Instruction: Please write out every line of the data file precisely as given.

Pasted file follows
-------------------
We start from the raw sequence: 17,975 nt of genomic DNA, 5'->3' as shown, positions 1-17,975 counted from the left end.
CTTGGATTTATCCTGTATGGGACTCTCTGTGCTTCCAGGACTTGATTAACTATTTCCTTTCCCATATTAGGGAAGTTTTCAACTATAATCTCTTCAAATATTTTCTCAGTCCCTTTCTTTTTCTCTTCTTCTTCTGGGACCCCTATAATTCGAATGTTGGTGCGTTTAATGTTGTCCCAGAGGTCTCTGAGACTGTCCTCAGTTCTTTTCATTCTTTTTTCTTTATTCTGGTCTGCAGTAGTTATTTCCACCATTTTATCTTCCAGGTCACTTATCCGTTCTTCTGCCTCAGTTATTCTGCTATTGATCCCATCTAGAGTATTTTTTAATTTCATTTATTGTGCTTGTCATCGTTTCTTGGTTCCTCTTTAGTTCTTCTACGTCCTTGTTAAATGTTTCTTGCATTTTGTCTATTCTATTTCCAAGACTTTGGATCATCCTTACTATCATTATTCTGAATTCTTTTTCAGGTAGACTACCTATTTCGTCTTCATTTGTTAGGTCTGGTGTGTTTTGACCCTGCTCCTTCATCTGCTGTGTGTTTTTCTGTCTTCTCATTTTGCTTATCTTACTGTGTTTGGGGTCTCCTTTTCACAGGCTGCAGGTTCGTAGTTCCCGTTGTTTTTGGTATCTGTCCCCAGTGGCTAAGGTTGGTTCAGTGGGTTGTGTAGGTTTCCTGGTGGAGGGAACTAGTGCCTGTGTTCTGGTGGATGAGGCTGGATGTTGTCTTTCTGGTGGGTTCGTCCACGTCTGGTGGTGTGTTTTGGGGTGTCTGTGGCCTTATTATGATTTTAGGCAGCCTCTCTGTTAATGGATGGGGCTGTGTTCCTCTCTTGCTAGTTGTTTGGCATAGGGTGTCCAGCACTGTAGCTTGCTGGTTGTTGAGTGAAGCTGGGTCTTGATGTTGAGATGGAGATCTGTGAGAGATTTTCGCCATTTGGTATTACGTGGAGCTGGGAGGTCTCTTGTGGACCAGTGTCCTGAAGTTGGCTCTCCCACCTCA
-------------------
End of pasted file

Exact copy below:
We start from the raw sequence: 17,975 nt of genomic DNA, 5'->3' as shown, positions 1-17,975 counted from the left end.
CTTGGATTTATCCTGTATGGGACTCTCTGTGCTTCCAGGACTTGATTAACTATTTCCTTTCCCATATTAGGGAAGTTTTCAACTATAATCTCTTCAAATATTTTCTCAGTCCCTTTCTTTTTCTCTTCTTCTTCTGGGACCCCTATAATTCGAATGTTGGTGCGTTTAATGTTGTCCCAGAGGTCTCTGAGACTGTCCTCAGTTCTTTTCATTCTTTTTTCTTTATTCTGGTCTGCAGTAGTTATTTCCACCATTTTATCTTCCAGGTCACTTATCCGTTCTTCTGCCTCAGTTATTCTGCTATTGATCCCATCTAGAGTATTTTTTAATTTCATTTATTGTGCTTGTCATCGTTTCTTGGTTCCTCTTTAGTTCTTCTACGTCCTTGTTAAATGTTTCTTGCATTTTGTCTATTCTATTTCCAAGACTTTGGATCATCCTTACTATCATTATTCTGAATTCTTTTTCAGGTAGACTACCTATTTCGTCTTCATTTGTTAGGTCTGGTGTGTTTTGACCCTGCTCCTTCATCTGCTGTGTGTTTTTCTGTCTTCTCATTTTGCTTATCTTACTGTGTTTGGGGTCTCCTTTTCACAGGCTGCAGGTTCGTAGTTCCCGTTGTTTTTGGTATCTGTCCCCAGTGGCTAAGGTTGGTTCAGTGGGTTGTGTAGGTTTCCTGGTGGAGGGAACTAGTGCCTGTGTTCTGGTGGATGAGGCTGGATGTTGTCTTTCTGGTGGGTTCGTCCACGTCTGGTGGTGTGTTTTGGGGTGTCTGTGGCCTTATTATGATTTTAGGCAGCCTCTCTGTTAATGGATGGGGCTGTGTTCCTCTCTTGCTAGTTGTTTGGCATAGGGTGTCCAGCACTGTAGCTTGCTGGTTGTTGAGTGAAGCTGGGTCTTGATGTTGAGATGGAGATCTGTGAGAGATTTTCGCCATTTGGTATTACGTGGAGCTGGGAGGTCTCTTGTGGACCAGTGTCCTGAAGTTGGCTCTCCCACCTCA